So far, Americans have pledged $100,000 in donations via cell phone for victims of Chile's earthquake compared to more than $43 million raised that way for victims of Haiti's Jan. 12 quake.
The disparity may have to do with the difference in devastation of the two countries, both hard-hit. Haiti, one of the poorest countries in the world, suffered much greater loss of life and damage than Chile.
"Simply put, all earthquakes are not created equal," said Abi Weaver, senior press officer for the American Red Cross. "The damage and destruction from the Haiti earthquake was far more devastating and widespread than the Chile earthquake. The needs have been seen as far more extensive in Haiti, and the people have responded.
Mobile giving, like giving through other channels, has been less for Chile, which has had, thankfully, less damage and a much lower death toll."
Nearly two months after the Haitian quake, no one really knows how many died, although the government estimates around 230,000 people. More than 1.2 million people lost their homes.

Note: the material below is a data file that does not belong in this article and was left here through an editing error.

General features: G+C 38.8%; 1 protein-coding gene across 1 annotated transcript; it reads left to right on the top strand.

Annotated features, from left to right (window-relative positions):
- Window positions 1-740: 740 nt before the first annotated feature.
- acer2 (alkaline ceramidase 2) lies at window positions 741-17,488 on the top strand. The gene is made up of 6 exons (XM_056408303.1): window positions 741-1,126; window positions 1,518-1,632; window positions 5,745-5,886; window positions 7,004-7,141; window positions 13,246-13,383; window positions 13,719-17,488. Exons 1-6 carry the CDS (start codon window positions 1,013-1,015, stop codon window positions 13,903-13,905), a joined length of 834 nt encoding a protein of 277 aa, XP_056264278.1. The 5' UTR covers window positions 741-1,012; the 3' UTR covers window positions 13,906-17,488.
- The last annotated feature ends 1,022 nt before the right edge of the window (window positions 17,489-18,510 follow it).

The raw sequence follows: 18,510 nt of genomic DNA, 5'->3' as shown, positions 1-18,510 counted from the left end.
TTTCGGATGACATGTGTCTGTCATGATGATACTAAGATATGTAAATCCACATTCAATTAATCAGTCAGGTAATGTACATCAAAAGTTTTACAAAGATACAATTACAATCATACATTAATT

Chile experienced a magnitude-8.8 earthquake Feb. 27 that killed 500 identified victims and potentially hundreds of others, and destroyed or heavily damaged at least 500,000 homes. The country was rocked Thursday by a series of strong aftershocks, including one with a magnitude of 6.9, nearly as strong as the quake that devastated Haiti's capital on Jan. 12.
Mobile-donation campaigns were "up and ready to help within hours" of the Chilean earthquake, said Jim Manis, chairman and CEO of the nonprofit Mobile Giving Foundation. To read full MSNBC story — Go Here Now.
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